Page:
Consider the law in Crawford itself. It permits voters who lack the required ID to cast a provisional ballot that will count if they submit an affidavit that gives either of two acceptable reasons: (1) they are indigent and unable to obtain an ID without paying a fee or (2) they have a religious objection to being photographed. Would it be so problematic for the state to add a third acceptable ground for submitting an affidavit in lieu of the ID: unforeseeable delay in securing underlying documents, like a birth certificate, that are a prerequisite for obtaining one of the restrictive pieces of voter ID that qualify under state law? The state may be correct in claiming that extremely few individuals who wish to vote experience this kind of unexpected difficulty. But if that is true, then what is the harm to the state in giving these few individuals a method to validate their provisional ballots comparable to what the state already provides for indigents and religious objectors?
The state’s interest in denying this third “hardship” ground for an affidavit alternative is even more dubious when one considers that the state could create, as part of the affidavit process, an additional obligation to provide some other form of corroborating evidence as to the voter’s identity (for example, a separate affidavit from a family member or neighbor, to authenticate the voter’s identity and explanation for lacking the qualifying piece of ID). With this corroboration procedure in place, there would be no risk that this provisional voter was fraudulently attempting to impersonate a different registered voter—which, after all, is the state’s professed concern. Moreover, the fact that other states, like Michigan, extend the affidavit alternative to this additional hardship situation belies any claim on the part of Indiana that it would be infeasible to do so.
There also is a common sense explanation why the plaintiffs in Crawford could not produce any individuals who fell into this third hardship category. Who knows in advance that he or she will have unforeseeable difficulties in getting a birth certificate? Thus, the fact that no one can predict which particular individual voters will need this third basis for invoking the affidavit alternative does not mean that the need will not exist. Judge Posner’s contrary logic would limit health insurance for rare diseases to only those persons who know for certain in advance that they will contract the disease—a logic that obviously defies the whole point of health insurance. Provisional voting is a form of election insurance, yet Judge Posner would render it useless in the situation where it is most necessary: the unpredictable obstacle to completing the qualifying paperwork.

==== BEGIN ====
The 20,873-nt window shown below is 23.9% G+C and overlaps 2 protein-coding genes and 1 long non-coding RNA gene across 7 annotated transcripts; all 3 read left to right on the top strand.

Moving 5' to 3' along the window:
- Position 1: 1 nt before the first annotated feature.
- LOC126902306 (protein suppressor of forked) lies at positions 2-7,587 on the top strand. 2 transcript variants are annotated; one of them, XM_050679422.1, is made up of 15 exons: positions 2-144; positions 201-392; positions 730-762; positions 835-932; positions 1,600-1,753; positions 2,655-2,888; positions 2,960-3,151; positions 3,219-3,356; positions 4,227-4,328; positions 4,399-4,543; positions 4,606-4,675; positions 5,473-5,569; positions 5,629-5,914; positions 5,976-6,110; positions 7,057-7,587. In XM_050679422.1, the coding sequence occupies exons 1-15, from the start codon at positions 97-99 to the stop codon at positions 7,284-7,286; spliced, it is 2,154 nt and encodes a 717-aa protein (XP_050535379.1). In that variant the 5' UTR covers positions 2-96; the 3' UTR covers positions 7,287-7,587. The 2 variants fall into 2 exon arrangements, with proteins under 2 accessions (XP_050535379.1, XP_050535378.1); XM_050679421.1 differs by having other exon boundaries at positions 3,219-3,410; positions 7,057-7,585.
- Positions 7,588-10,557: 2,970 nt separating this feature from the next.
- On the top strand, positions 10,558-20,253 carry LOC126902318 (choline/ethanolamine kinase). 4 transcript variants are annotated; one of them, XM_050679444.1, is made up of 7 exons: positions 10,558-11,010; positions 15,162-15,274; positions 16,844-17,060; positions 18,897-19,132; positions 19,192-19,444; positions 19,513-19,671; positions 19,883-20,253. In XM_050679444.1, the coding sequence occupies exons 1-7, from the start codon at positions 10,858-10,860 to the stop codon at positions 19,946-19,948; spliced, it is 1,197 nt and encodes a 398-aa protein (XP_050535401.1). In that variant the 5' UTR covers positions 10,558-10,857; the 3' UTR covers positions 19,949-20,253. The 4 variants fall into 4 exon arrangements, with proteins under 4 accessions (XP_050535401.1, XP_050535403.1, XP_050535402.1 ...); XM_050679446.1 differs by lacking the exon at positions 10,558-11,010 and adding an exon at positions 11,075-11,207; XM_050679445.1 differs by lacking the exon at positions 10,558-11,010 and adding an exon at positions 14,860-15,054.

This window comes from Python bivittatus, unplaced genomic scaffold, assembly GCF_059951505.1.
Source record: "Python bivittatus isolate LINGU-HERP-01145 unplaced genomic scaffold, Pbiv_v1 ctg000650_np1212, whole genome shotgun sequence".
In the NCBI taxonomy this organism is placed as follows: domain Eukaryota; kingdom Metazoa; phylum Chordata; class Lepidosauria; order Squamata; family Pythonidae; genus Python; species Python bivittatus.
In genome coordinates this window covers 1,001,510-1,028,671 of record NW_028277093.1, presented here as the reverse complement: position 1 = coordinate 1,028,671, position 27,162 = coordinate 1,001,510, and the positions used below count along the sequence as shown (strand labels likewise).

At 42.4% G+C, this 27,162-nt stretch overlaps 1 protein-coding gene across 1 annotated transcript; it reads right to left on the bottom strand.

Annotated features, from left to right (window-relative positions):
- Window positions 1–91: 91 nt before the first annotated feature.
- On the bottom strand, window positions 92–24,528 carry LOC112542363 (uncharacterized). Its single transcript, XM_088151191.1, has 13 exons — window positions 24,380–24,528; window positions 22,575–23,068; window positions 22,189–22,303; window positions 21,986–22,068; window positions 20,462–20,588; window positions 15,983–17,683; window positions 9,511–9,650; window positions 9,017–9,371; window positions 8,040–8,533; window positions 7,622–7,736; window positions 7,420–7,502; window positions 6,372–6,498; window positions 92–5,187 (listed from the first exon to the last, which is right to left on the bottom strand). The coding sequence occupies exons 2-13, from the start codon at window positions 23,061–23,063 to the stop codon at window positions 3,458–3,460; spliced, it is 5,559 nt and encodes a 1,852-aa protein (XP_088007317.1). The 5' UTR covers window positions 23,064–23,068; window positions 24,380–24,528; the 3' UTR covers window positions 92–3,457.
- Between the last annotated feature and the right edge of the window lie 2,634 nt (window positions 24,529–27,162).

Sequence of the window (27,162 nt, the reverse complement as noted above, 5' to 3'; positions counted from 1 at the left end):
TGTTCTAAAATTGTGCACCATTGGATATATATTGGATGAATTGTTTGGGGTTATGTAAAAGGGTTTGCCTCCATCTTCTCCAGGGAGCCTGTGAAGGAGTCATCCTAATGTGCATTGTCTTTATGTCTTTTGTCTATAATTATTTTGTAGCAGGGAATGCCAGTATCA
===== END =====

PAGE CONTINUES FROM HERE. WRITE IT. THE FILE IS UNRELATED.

Now I readily acknowledge that the idea that each individual voter ought to have insurance to protect against unforeseeable snafus in getting the necessary documentation is built on a premise that Professor Smith wishes to question: the paramount importance of protecting each citizen’s right to vote. Voting is overvalued in constitutional law, Professor Smith suggests, especially in relation to other constitutional rights (like property, free speech, or the right to bear arms). At one level, I have no argument with this suggestion. In any contest between democracy (process) and justice (substance), most people will choose justice hands down.
At another level, however, just the opposite is true. The problem is that reasonable people don’t always agree about what justice (substance) requires. So they need democracy (process) to resolve their differences of opinion about justice (substance) in order to live together. In the institutional arrangements that determine the rules by which people accept the authority of government over their lives—in other words, constitutional law—developing a fair set of democratic procedures necessarily must take precedence over insisting that one’s own substantive vision of justice must prevail over the competing substantive visions of justice advanced by one’s fellow citizens.
Professor Smith is correct insofar as he suggests that a fair set of democratic procedures requires more than voting rights. Some form of free speech is undoubtedly essential to a fair democratic process. Some form of private property is also likely essential, although it is more controversial to contend that a fair democracy depends upon the right of individual citizens to bear arms (and, if so, what kinds). But whatever the full panoply of individual rights that is necessary for any democratic process to be fair, equal voting rights for all adult citizens surely would be included. Equal voting rights are a prerequisite to democratic fairness not only for their instrumental value, which is most readily apparent when likeminded citizens pool their equal voting rights to prevail under majority rule; but also, equal voting rights are an essential ingredient to democratic fairness for the additional symbolic—but no less important—reason that they signify the equality of citizenship upon which democratic fairness depends. Thus, whatever adjustments and refinements we might wish to make to constitutional law, we cannot negate the status of one-person-one-vote as a “superright,” to use Professor Smith’s term.